The information provided here is for informational purposes only and should not replace professional medical advice. Always consult a qualified healthcare practitioner for personalized guidance.

Ayurvedic Medicine Company

Send Distribution/Franchise Query


Email *

Message *

Register your business at

Find pharmaceutical, cosmetics, nutraceutical, ayurveda and alternative medicine's distributors, franchise, suppliers query for free.

If you want to take distribution, franchise or associates with any pharmaceutical, cosmetic or ayush company then you can find it here...

Popular posts from this blog

How to calculate Maximum Retail Price (MRP) including PTR/PTS of an Ayurvedic Medicine Company’s Products?

If you own an ayurvedic marketing company or ayurvedic manufacturing company then fixing or calculating maximum retail price (mrp) for your products is a crucial step. In this article, we will discuss about how to fix and calculate MRP for your products. Definition of Maximum Retail Price (MRP): A maximum retail price is a maximum cost that is to pay by consumer for any purchasing any product and/or service. Printing of MRP is compulsory for manufacturer to print at all products/services. Expert’s Opinion about Maximum Retail Price: A best Maximum Retail Price (MRP) should not be as high as it reaches out from buyer range and shouldn’t be as low as it doesn’t fulfil company’s expenses and cost as well as doesn’t categorize it as cheap/low quality product. A MRP is highest amount paid by consumer but a retailer may choose to sell it at lesser prices than MRP. A product/service could be sold out at less than MRP but can’t be sell more than printed Maximum Retail Price. Now come to cal

How to sell Ayurvedic Medicines Online?

As we have discussed in our previous articles, there is no requirement of drug license or any other license for selling of ayurvedic and herbal products . You will need license for manufacturing of ayurvedic products only. In this article, we will cover, how to sell ayurvedic products online. First have a look at starting ayurvedic manufacturing and marketing business. Check out: Licenses required for manufacturing Ayurvedic Products Also check: How to start Ayurvedic Marketing Company? Now come to online selling of ayurvedic and herbal products. All ayurvdic medicines and herbal products are non prescription products. These are mostly sold as over the counter products as a useful and helpful remedy in certain type of health complications. So you can sell ayurvedic medicines without any restriction online. For selling ayurvedic medicines online, you will need to compile with term and conditions of the online portal/website through which you want to sell your products or have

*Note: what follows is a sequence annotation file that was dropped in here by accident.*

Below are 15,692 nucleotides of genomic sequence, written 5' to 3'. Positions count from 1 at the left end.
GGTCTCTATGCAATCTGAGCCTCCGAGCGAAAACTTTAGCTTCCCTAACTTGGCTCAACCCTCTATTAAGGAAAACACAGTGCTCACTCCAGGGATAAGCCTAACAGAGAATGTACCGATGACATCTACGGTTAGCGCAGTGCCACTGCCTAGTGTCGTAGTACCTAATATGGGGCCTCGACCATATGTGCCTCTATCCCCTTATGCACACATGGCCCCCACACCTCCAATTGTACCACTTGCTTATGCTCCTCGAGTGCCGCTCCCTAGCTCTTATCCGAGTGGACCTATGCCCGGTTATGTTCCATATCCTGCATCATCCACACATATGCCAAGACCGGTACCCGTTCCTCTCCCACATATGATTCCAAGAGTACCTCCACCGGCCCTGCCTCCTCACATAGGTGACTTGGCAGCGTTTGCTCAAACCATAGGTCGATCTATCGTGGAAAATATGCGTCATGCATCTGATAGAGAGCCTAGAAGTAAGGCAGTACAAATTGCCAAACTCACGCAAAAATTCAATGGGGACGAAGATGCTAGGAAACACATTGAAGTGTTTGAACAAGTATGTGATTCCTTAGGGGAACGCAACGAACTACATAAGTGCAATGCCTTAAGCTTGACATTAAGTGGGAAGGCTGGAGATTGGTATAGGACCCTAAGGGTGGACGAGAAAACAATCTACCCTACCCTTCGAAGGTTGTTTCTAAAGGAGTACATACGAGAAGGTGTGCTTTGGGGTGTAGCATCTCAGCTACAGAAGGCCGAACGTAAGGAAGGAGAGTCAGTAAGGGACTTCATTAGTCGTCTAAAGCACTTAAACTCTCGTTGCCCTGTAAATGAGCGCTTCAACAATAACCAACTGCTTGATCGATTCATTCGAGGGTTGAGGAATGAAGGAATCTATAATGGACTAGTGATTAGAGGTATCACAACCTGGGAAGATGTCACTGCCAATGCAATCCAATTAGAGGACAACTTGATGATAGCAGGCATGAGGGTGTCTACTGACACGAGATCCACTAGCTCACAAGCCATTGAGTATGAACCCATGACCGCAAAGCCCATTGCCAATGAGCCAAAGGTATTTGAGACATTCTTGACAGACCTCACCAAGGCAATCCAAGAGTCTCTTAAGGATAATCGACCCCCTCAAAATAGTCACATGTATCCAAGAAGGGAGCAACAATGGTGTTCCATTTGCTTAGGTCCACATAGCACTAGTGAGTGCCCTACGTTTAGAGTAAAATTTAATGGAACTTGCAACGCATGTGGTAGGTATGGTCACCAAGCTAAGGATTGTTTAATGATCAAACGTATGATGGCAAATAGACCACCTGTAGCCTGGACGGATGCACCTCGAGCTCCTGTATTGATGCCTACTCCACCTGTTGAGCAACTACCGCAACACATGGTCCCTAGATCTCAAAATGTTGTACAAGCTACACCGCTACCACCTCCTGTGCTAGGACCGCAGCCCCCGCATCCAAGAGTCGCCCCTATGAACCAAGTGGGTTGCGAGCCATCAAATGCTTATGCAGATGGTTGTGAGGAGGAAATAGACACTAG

How to start Herbal Products business in India?

Herbal products and herbal medicine industry is growing rapidly. Manufacturing, distribution, retail and online selling are the major profitable business opportunities in herbal products industry. In this article, we will cover specific things related to starting herbal products business in India whether you are manufacturing, distributing, retailing or online selling. We will cover licenses, certifications and permissions required to start herbal and natural products business. For Distribution and Retailing of Herbal Products: For distribution and retailing of herbal products in India, you will require licenses, certifications and permissions depend upon nature of manufacturing of these products. If a herbal product is manufactured under FSSAI license then you will require FSSAI registration/license to sell and distribute it. If a herbal product is manufactured under ayurvedic manufacturing license or cosmetic manufacturing license, then you will not require any type of license fo

Ayurvedic Medicine Company